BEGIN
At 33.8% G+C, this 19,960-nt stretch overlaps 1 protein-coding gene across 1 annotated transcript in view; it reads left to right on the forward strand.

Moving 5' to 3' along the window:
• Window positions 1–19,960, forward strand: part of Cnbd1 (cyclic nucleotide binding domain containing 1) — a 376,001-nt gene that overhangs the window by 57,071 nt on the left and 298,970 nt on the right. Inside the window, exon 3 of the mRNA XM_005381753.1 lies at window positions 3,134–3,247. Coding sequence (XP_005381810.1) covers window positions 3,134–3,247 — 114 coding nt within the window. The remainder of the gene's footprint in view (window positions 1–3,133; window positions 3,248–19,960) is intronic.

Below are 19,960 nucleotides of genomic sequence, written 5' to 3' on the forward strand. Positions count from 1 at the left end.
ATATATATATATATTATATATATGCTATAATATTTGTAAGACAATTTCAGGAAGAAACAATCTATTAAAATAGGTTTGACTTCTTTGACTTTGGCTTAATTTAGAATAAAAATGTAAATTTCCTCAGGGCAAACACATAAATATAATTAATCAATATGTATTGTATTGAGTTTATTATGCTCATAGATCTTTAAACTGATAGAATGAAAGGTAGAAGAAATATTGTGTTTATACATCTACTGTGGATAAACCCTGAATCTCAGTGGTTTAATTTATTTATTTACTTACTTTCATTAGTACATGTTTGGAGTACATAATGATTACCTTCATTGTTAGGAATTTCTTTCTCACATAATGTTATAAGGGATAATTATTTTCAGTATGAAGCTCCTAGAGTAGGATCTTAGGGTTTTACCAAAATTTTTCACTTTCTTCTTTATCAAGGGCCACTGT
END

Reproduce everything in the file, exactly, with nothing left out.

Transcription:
At 33.8% G+C, this 19,960-nt stretch overlaps 1 protein-coding gene across 1 annotated transcript in view; it reads left to right on the forward strand.

Moving 5' to 3' along the window:
• Window positions 1–19,960, forward strand: part of Cnbd1 (cyclic nucleotide binding domain containing 1) — a 376,001-nt gene that overhangs the window by 57,071 nt on the left and 298,970 nt on the right. Inside the window, exon 3 of the mRNA XM_005381753.1 lies at window positions 3,134–3,247. Coding sequence (XP_005381810.1) covers window positions 3,134–3,247 — 114 coding nt within the window. The remainder of the gene's footprint in view (window positions 1–3,133; window positions 3,248–19,960) is intronic.

Below are 19,960 nucleotides of genomic sequence, written 5' to 3' on the forward strand. Positions count from 1 at the left end.
ATATATATATATATTATATATATGCTATAATATTTGTAAGACAATTTCAGGAAGAAACAATCTATTAAAATAGGTTTGACTTCTTTGACTTTGGCTTAATTTAGAATAAAAATGTAAATTTCCTCAGGGCAAACACATAAATATAATTAATCAATATGTATTGTATTGAGTTTATTATGCTCATAGATCTTTAAACTGATAGAATGAAAGGTAGAAGAAATATTGTGTTTATACATCTACTGTGGATAAACCCTGAATCTCAGTGGTTTAATTTATTTATTTACTTACTTTCATTAGTACATGTTTGGAGTACATAATGATTACCTTCATTGTTAGGAATTTCTTTCTCACATAATGTTATAAGGGATAATTATTTTCAGTATGAAGCTCCTAGAGTAGGATCTTAGGGTTTTACCAAAATTTTTCACTTTCTTCTTTATCAAGGGCCACTGT